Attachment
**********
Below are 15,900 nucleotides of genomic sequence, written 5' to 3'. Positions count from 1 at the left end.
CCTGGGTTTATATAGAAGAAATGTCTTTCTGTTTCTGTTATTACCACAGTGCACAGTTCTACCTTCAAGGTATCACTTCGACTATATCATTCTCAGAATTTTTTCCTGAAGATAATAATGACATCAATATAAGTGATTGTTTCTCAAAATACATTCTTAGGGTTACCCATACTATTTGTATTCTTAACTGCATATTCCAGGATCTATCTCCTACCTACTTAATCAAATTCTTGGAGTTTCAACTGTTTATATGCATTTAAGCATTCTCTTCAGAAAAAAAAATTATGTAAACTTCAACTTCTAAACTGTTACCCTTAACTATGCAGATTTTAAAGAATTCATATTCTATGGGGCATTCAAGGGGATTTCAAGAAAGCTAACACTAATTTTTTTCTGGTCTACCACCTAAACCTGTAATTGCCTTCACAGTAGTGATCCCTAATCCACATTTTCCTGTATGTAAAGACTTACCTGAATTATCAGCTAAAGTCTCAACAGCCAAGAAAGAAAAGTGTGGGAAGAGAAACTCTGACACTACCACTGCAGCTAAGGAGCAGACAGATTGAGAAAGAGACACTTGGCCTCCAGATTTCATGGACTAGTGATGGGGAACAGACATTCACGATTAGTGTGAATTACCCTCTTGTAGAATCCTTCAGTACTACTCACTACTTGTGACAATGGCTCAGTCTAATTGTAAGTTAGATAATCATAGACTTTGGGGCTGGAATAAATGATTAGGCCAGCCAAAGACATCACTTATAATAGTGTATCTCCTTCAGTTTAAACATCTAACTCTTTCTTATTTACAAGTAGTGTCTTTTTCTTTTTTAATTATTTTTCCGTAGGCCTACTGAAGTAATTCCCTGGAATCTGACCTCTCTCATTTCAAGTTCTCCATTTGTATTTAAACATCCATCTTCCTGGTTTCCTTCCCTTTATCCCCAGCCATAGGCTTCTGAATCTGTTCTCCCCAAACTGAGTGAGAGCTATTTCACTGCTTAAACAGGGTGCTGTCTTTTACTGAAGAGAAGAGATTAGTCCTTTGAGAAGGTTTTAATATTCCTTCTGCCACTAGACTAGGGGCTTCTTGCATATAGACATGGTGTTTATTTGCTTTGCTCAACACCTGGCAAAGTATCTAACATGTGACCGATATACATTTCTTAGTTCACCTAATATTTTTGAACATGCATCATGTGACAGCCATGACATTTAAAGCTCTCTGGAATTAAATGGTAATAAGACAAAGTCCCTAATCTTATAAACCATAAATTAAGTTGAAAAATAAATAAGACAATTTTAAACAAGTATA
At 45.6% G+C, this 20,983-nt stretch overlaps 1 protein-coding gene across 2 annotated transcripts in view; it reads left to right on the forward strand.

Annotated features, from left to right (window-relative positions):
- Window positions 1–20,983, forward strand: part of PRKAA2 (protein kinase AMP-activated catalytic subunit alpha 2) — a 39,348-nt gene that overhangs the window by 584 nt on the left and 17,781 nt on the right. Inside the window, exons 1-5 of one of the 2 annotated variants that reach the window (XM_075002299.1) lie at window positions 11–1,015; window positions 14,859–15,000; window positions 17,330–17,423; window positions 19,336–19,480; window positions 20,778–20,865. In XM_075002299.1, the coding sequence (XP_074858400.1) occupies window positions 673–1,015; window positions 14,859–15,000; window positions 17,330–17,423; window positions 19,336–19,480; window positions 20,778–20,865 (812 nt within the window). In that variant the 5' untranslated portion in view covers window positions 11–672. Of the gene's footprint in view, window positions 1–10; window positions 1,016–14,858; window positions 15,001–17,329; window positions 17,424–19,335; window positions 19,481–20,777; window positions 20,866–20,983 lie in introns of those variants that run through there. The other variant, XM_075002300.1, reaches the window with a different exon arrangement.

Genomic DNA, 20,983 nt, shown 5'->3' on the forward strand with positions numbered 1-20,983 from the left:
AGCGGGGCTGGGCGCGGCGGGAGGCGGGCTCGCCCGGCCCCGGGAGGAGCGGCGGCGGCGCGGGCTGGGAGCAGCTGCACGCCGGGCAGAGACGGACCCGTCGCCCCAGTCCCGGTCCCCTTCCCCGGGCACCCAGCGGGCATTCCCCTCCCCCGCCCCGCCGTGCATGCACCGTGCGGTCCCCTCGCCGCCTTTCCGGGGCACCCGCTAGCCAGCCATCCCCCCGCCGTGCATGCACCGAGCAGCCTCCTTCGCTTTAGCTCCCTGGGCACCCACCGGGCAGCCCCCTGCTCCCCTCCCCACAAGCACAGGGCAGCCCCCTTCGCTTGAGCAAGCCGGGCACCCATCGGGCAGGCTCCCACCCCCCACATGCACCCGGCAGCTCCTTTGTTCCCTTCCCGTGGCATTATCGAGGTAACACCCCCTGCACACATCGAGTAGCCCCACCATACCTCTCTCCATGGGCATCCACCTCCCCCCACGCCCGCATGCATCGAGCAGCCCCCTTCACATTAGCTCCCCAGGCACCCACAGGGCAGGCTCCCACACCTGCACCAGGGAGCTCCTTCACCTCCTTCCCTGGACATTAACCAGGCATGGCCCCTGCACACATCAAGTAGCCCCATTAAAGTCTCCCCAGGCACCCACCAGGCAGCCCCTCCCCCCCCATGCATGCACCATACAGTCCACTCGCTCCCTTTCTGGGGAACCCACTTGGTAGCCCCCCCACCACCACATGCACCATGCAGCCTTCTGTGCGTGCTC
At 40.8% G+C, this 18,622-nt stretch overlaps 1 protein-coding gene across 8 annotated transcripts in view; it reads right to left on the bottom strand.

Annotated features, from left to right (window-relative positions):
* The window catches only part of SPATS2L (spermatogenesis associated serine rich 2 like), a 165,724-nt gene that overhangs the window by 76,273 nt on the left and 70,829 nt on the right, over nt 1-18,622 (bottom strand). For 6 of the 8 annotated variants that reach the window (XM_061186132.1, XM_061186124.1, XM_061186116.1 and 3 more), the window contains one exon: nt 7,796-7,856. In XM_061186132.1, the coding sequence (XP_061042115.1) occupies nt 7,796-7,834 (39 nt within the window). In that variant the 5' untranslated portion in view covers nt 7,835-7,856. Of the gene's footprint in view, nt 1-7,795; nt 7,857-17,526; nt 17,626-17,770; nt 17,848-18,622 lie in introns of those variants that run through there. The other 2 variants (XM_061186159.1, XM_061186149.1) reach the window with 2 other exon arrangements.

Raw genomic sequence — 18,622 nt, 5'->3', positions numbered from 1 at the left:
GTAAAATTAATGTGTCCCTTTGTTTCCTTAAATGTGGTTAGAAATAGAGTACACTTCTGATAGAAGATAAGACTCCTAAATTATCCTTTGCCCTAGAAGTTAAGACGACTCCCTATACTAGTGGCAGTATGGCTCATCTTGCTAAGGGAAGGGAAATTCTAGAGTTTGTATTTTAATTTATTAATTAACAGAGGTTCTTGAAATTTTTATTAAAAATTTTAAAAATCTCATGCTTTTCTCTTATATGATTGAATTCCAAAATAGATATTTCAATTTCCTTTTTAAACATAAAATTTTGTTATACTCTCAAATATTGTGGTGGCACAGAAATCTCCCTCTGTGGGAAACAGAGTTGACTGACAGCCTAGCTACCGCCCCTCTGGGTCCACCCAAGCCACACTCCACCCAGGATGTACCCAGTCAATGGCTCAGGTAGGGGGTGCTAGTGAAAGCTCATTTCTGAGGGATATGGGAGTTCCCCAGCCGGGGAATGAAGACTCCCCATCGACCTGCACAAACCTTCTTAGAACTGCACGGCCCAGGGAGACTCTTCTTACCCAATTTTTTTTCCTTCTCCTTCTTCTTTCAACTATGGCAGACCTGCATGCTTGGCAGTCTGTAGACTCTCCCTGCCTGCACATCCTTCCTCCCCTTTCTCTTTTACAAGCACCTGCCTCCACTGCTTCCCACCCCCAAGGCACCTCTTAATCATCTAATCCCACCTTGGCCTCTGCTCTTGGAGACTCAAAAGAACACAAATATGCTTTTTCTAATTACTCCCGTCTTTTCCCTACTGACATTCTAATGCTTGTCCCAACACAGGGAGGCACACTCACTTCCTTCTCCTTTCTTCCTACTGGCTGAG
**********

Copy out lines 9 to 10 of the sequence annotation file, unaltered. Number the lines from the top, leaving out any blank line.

Annotated features, from left to right (window-relative positions):
* The window catches only part of SPATS2L (spermatogenesis associated serine rich 2 like), a 165,724-nt gene that overhangs the window by 76,273 nt on the left and 70,829 nt on the right, over nt 1-18,622 (bottom strand). For 6 of the 8 annotated variants that reach the window (XM_061186132.1, XM_061186124.1, XM_061186116.1 and 3 more), the window contains one exon: nt 7,796-7,856. In XM_061186132.1, the coding sequence (XP_061042115.1) occupies nt 7,796-7,834 (39 nt within the window). In that variant the 5' untranslated portion in view covers nt 7,835-7,856. Of the gene's footprint in view, nt 1-7,795; nt 7,857-17,526; nt 17,626-17,770; nt 17,848-18,622 lie in introns of those variants that run through there. The other 2 variants (XM_061186159.1, XM_061186149.1) reach the window with 2 other exon arrangements.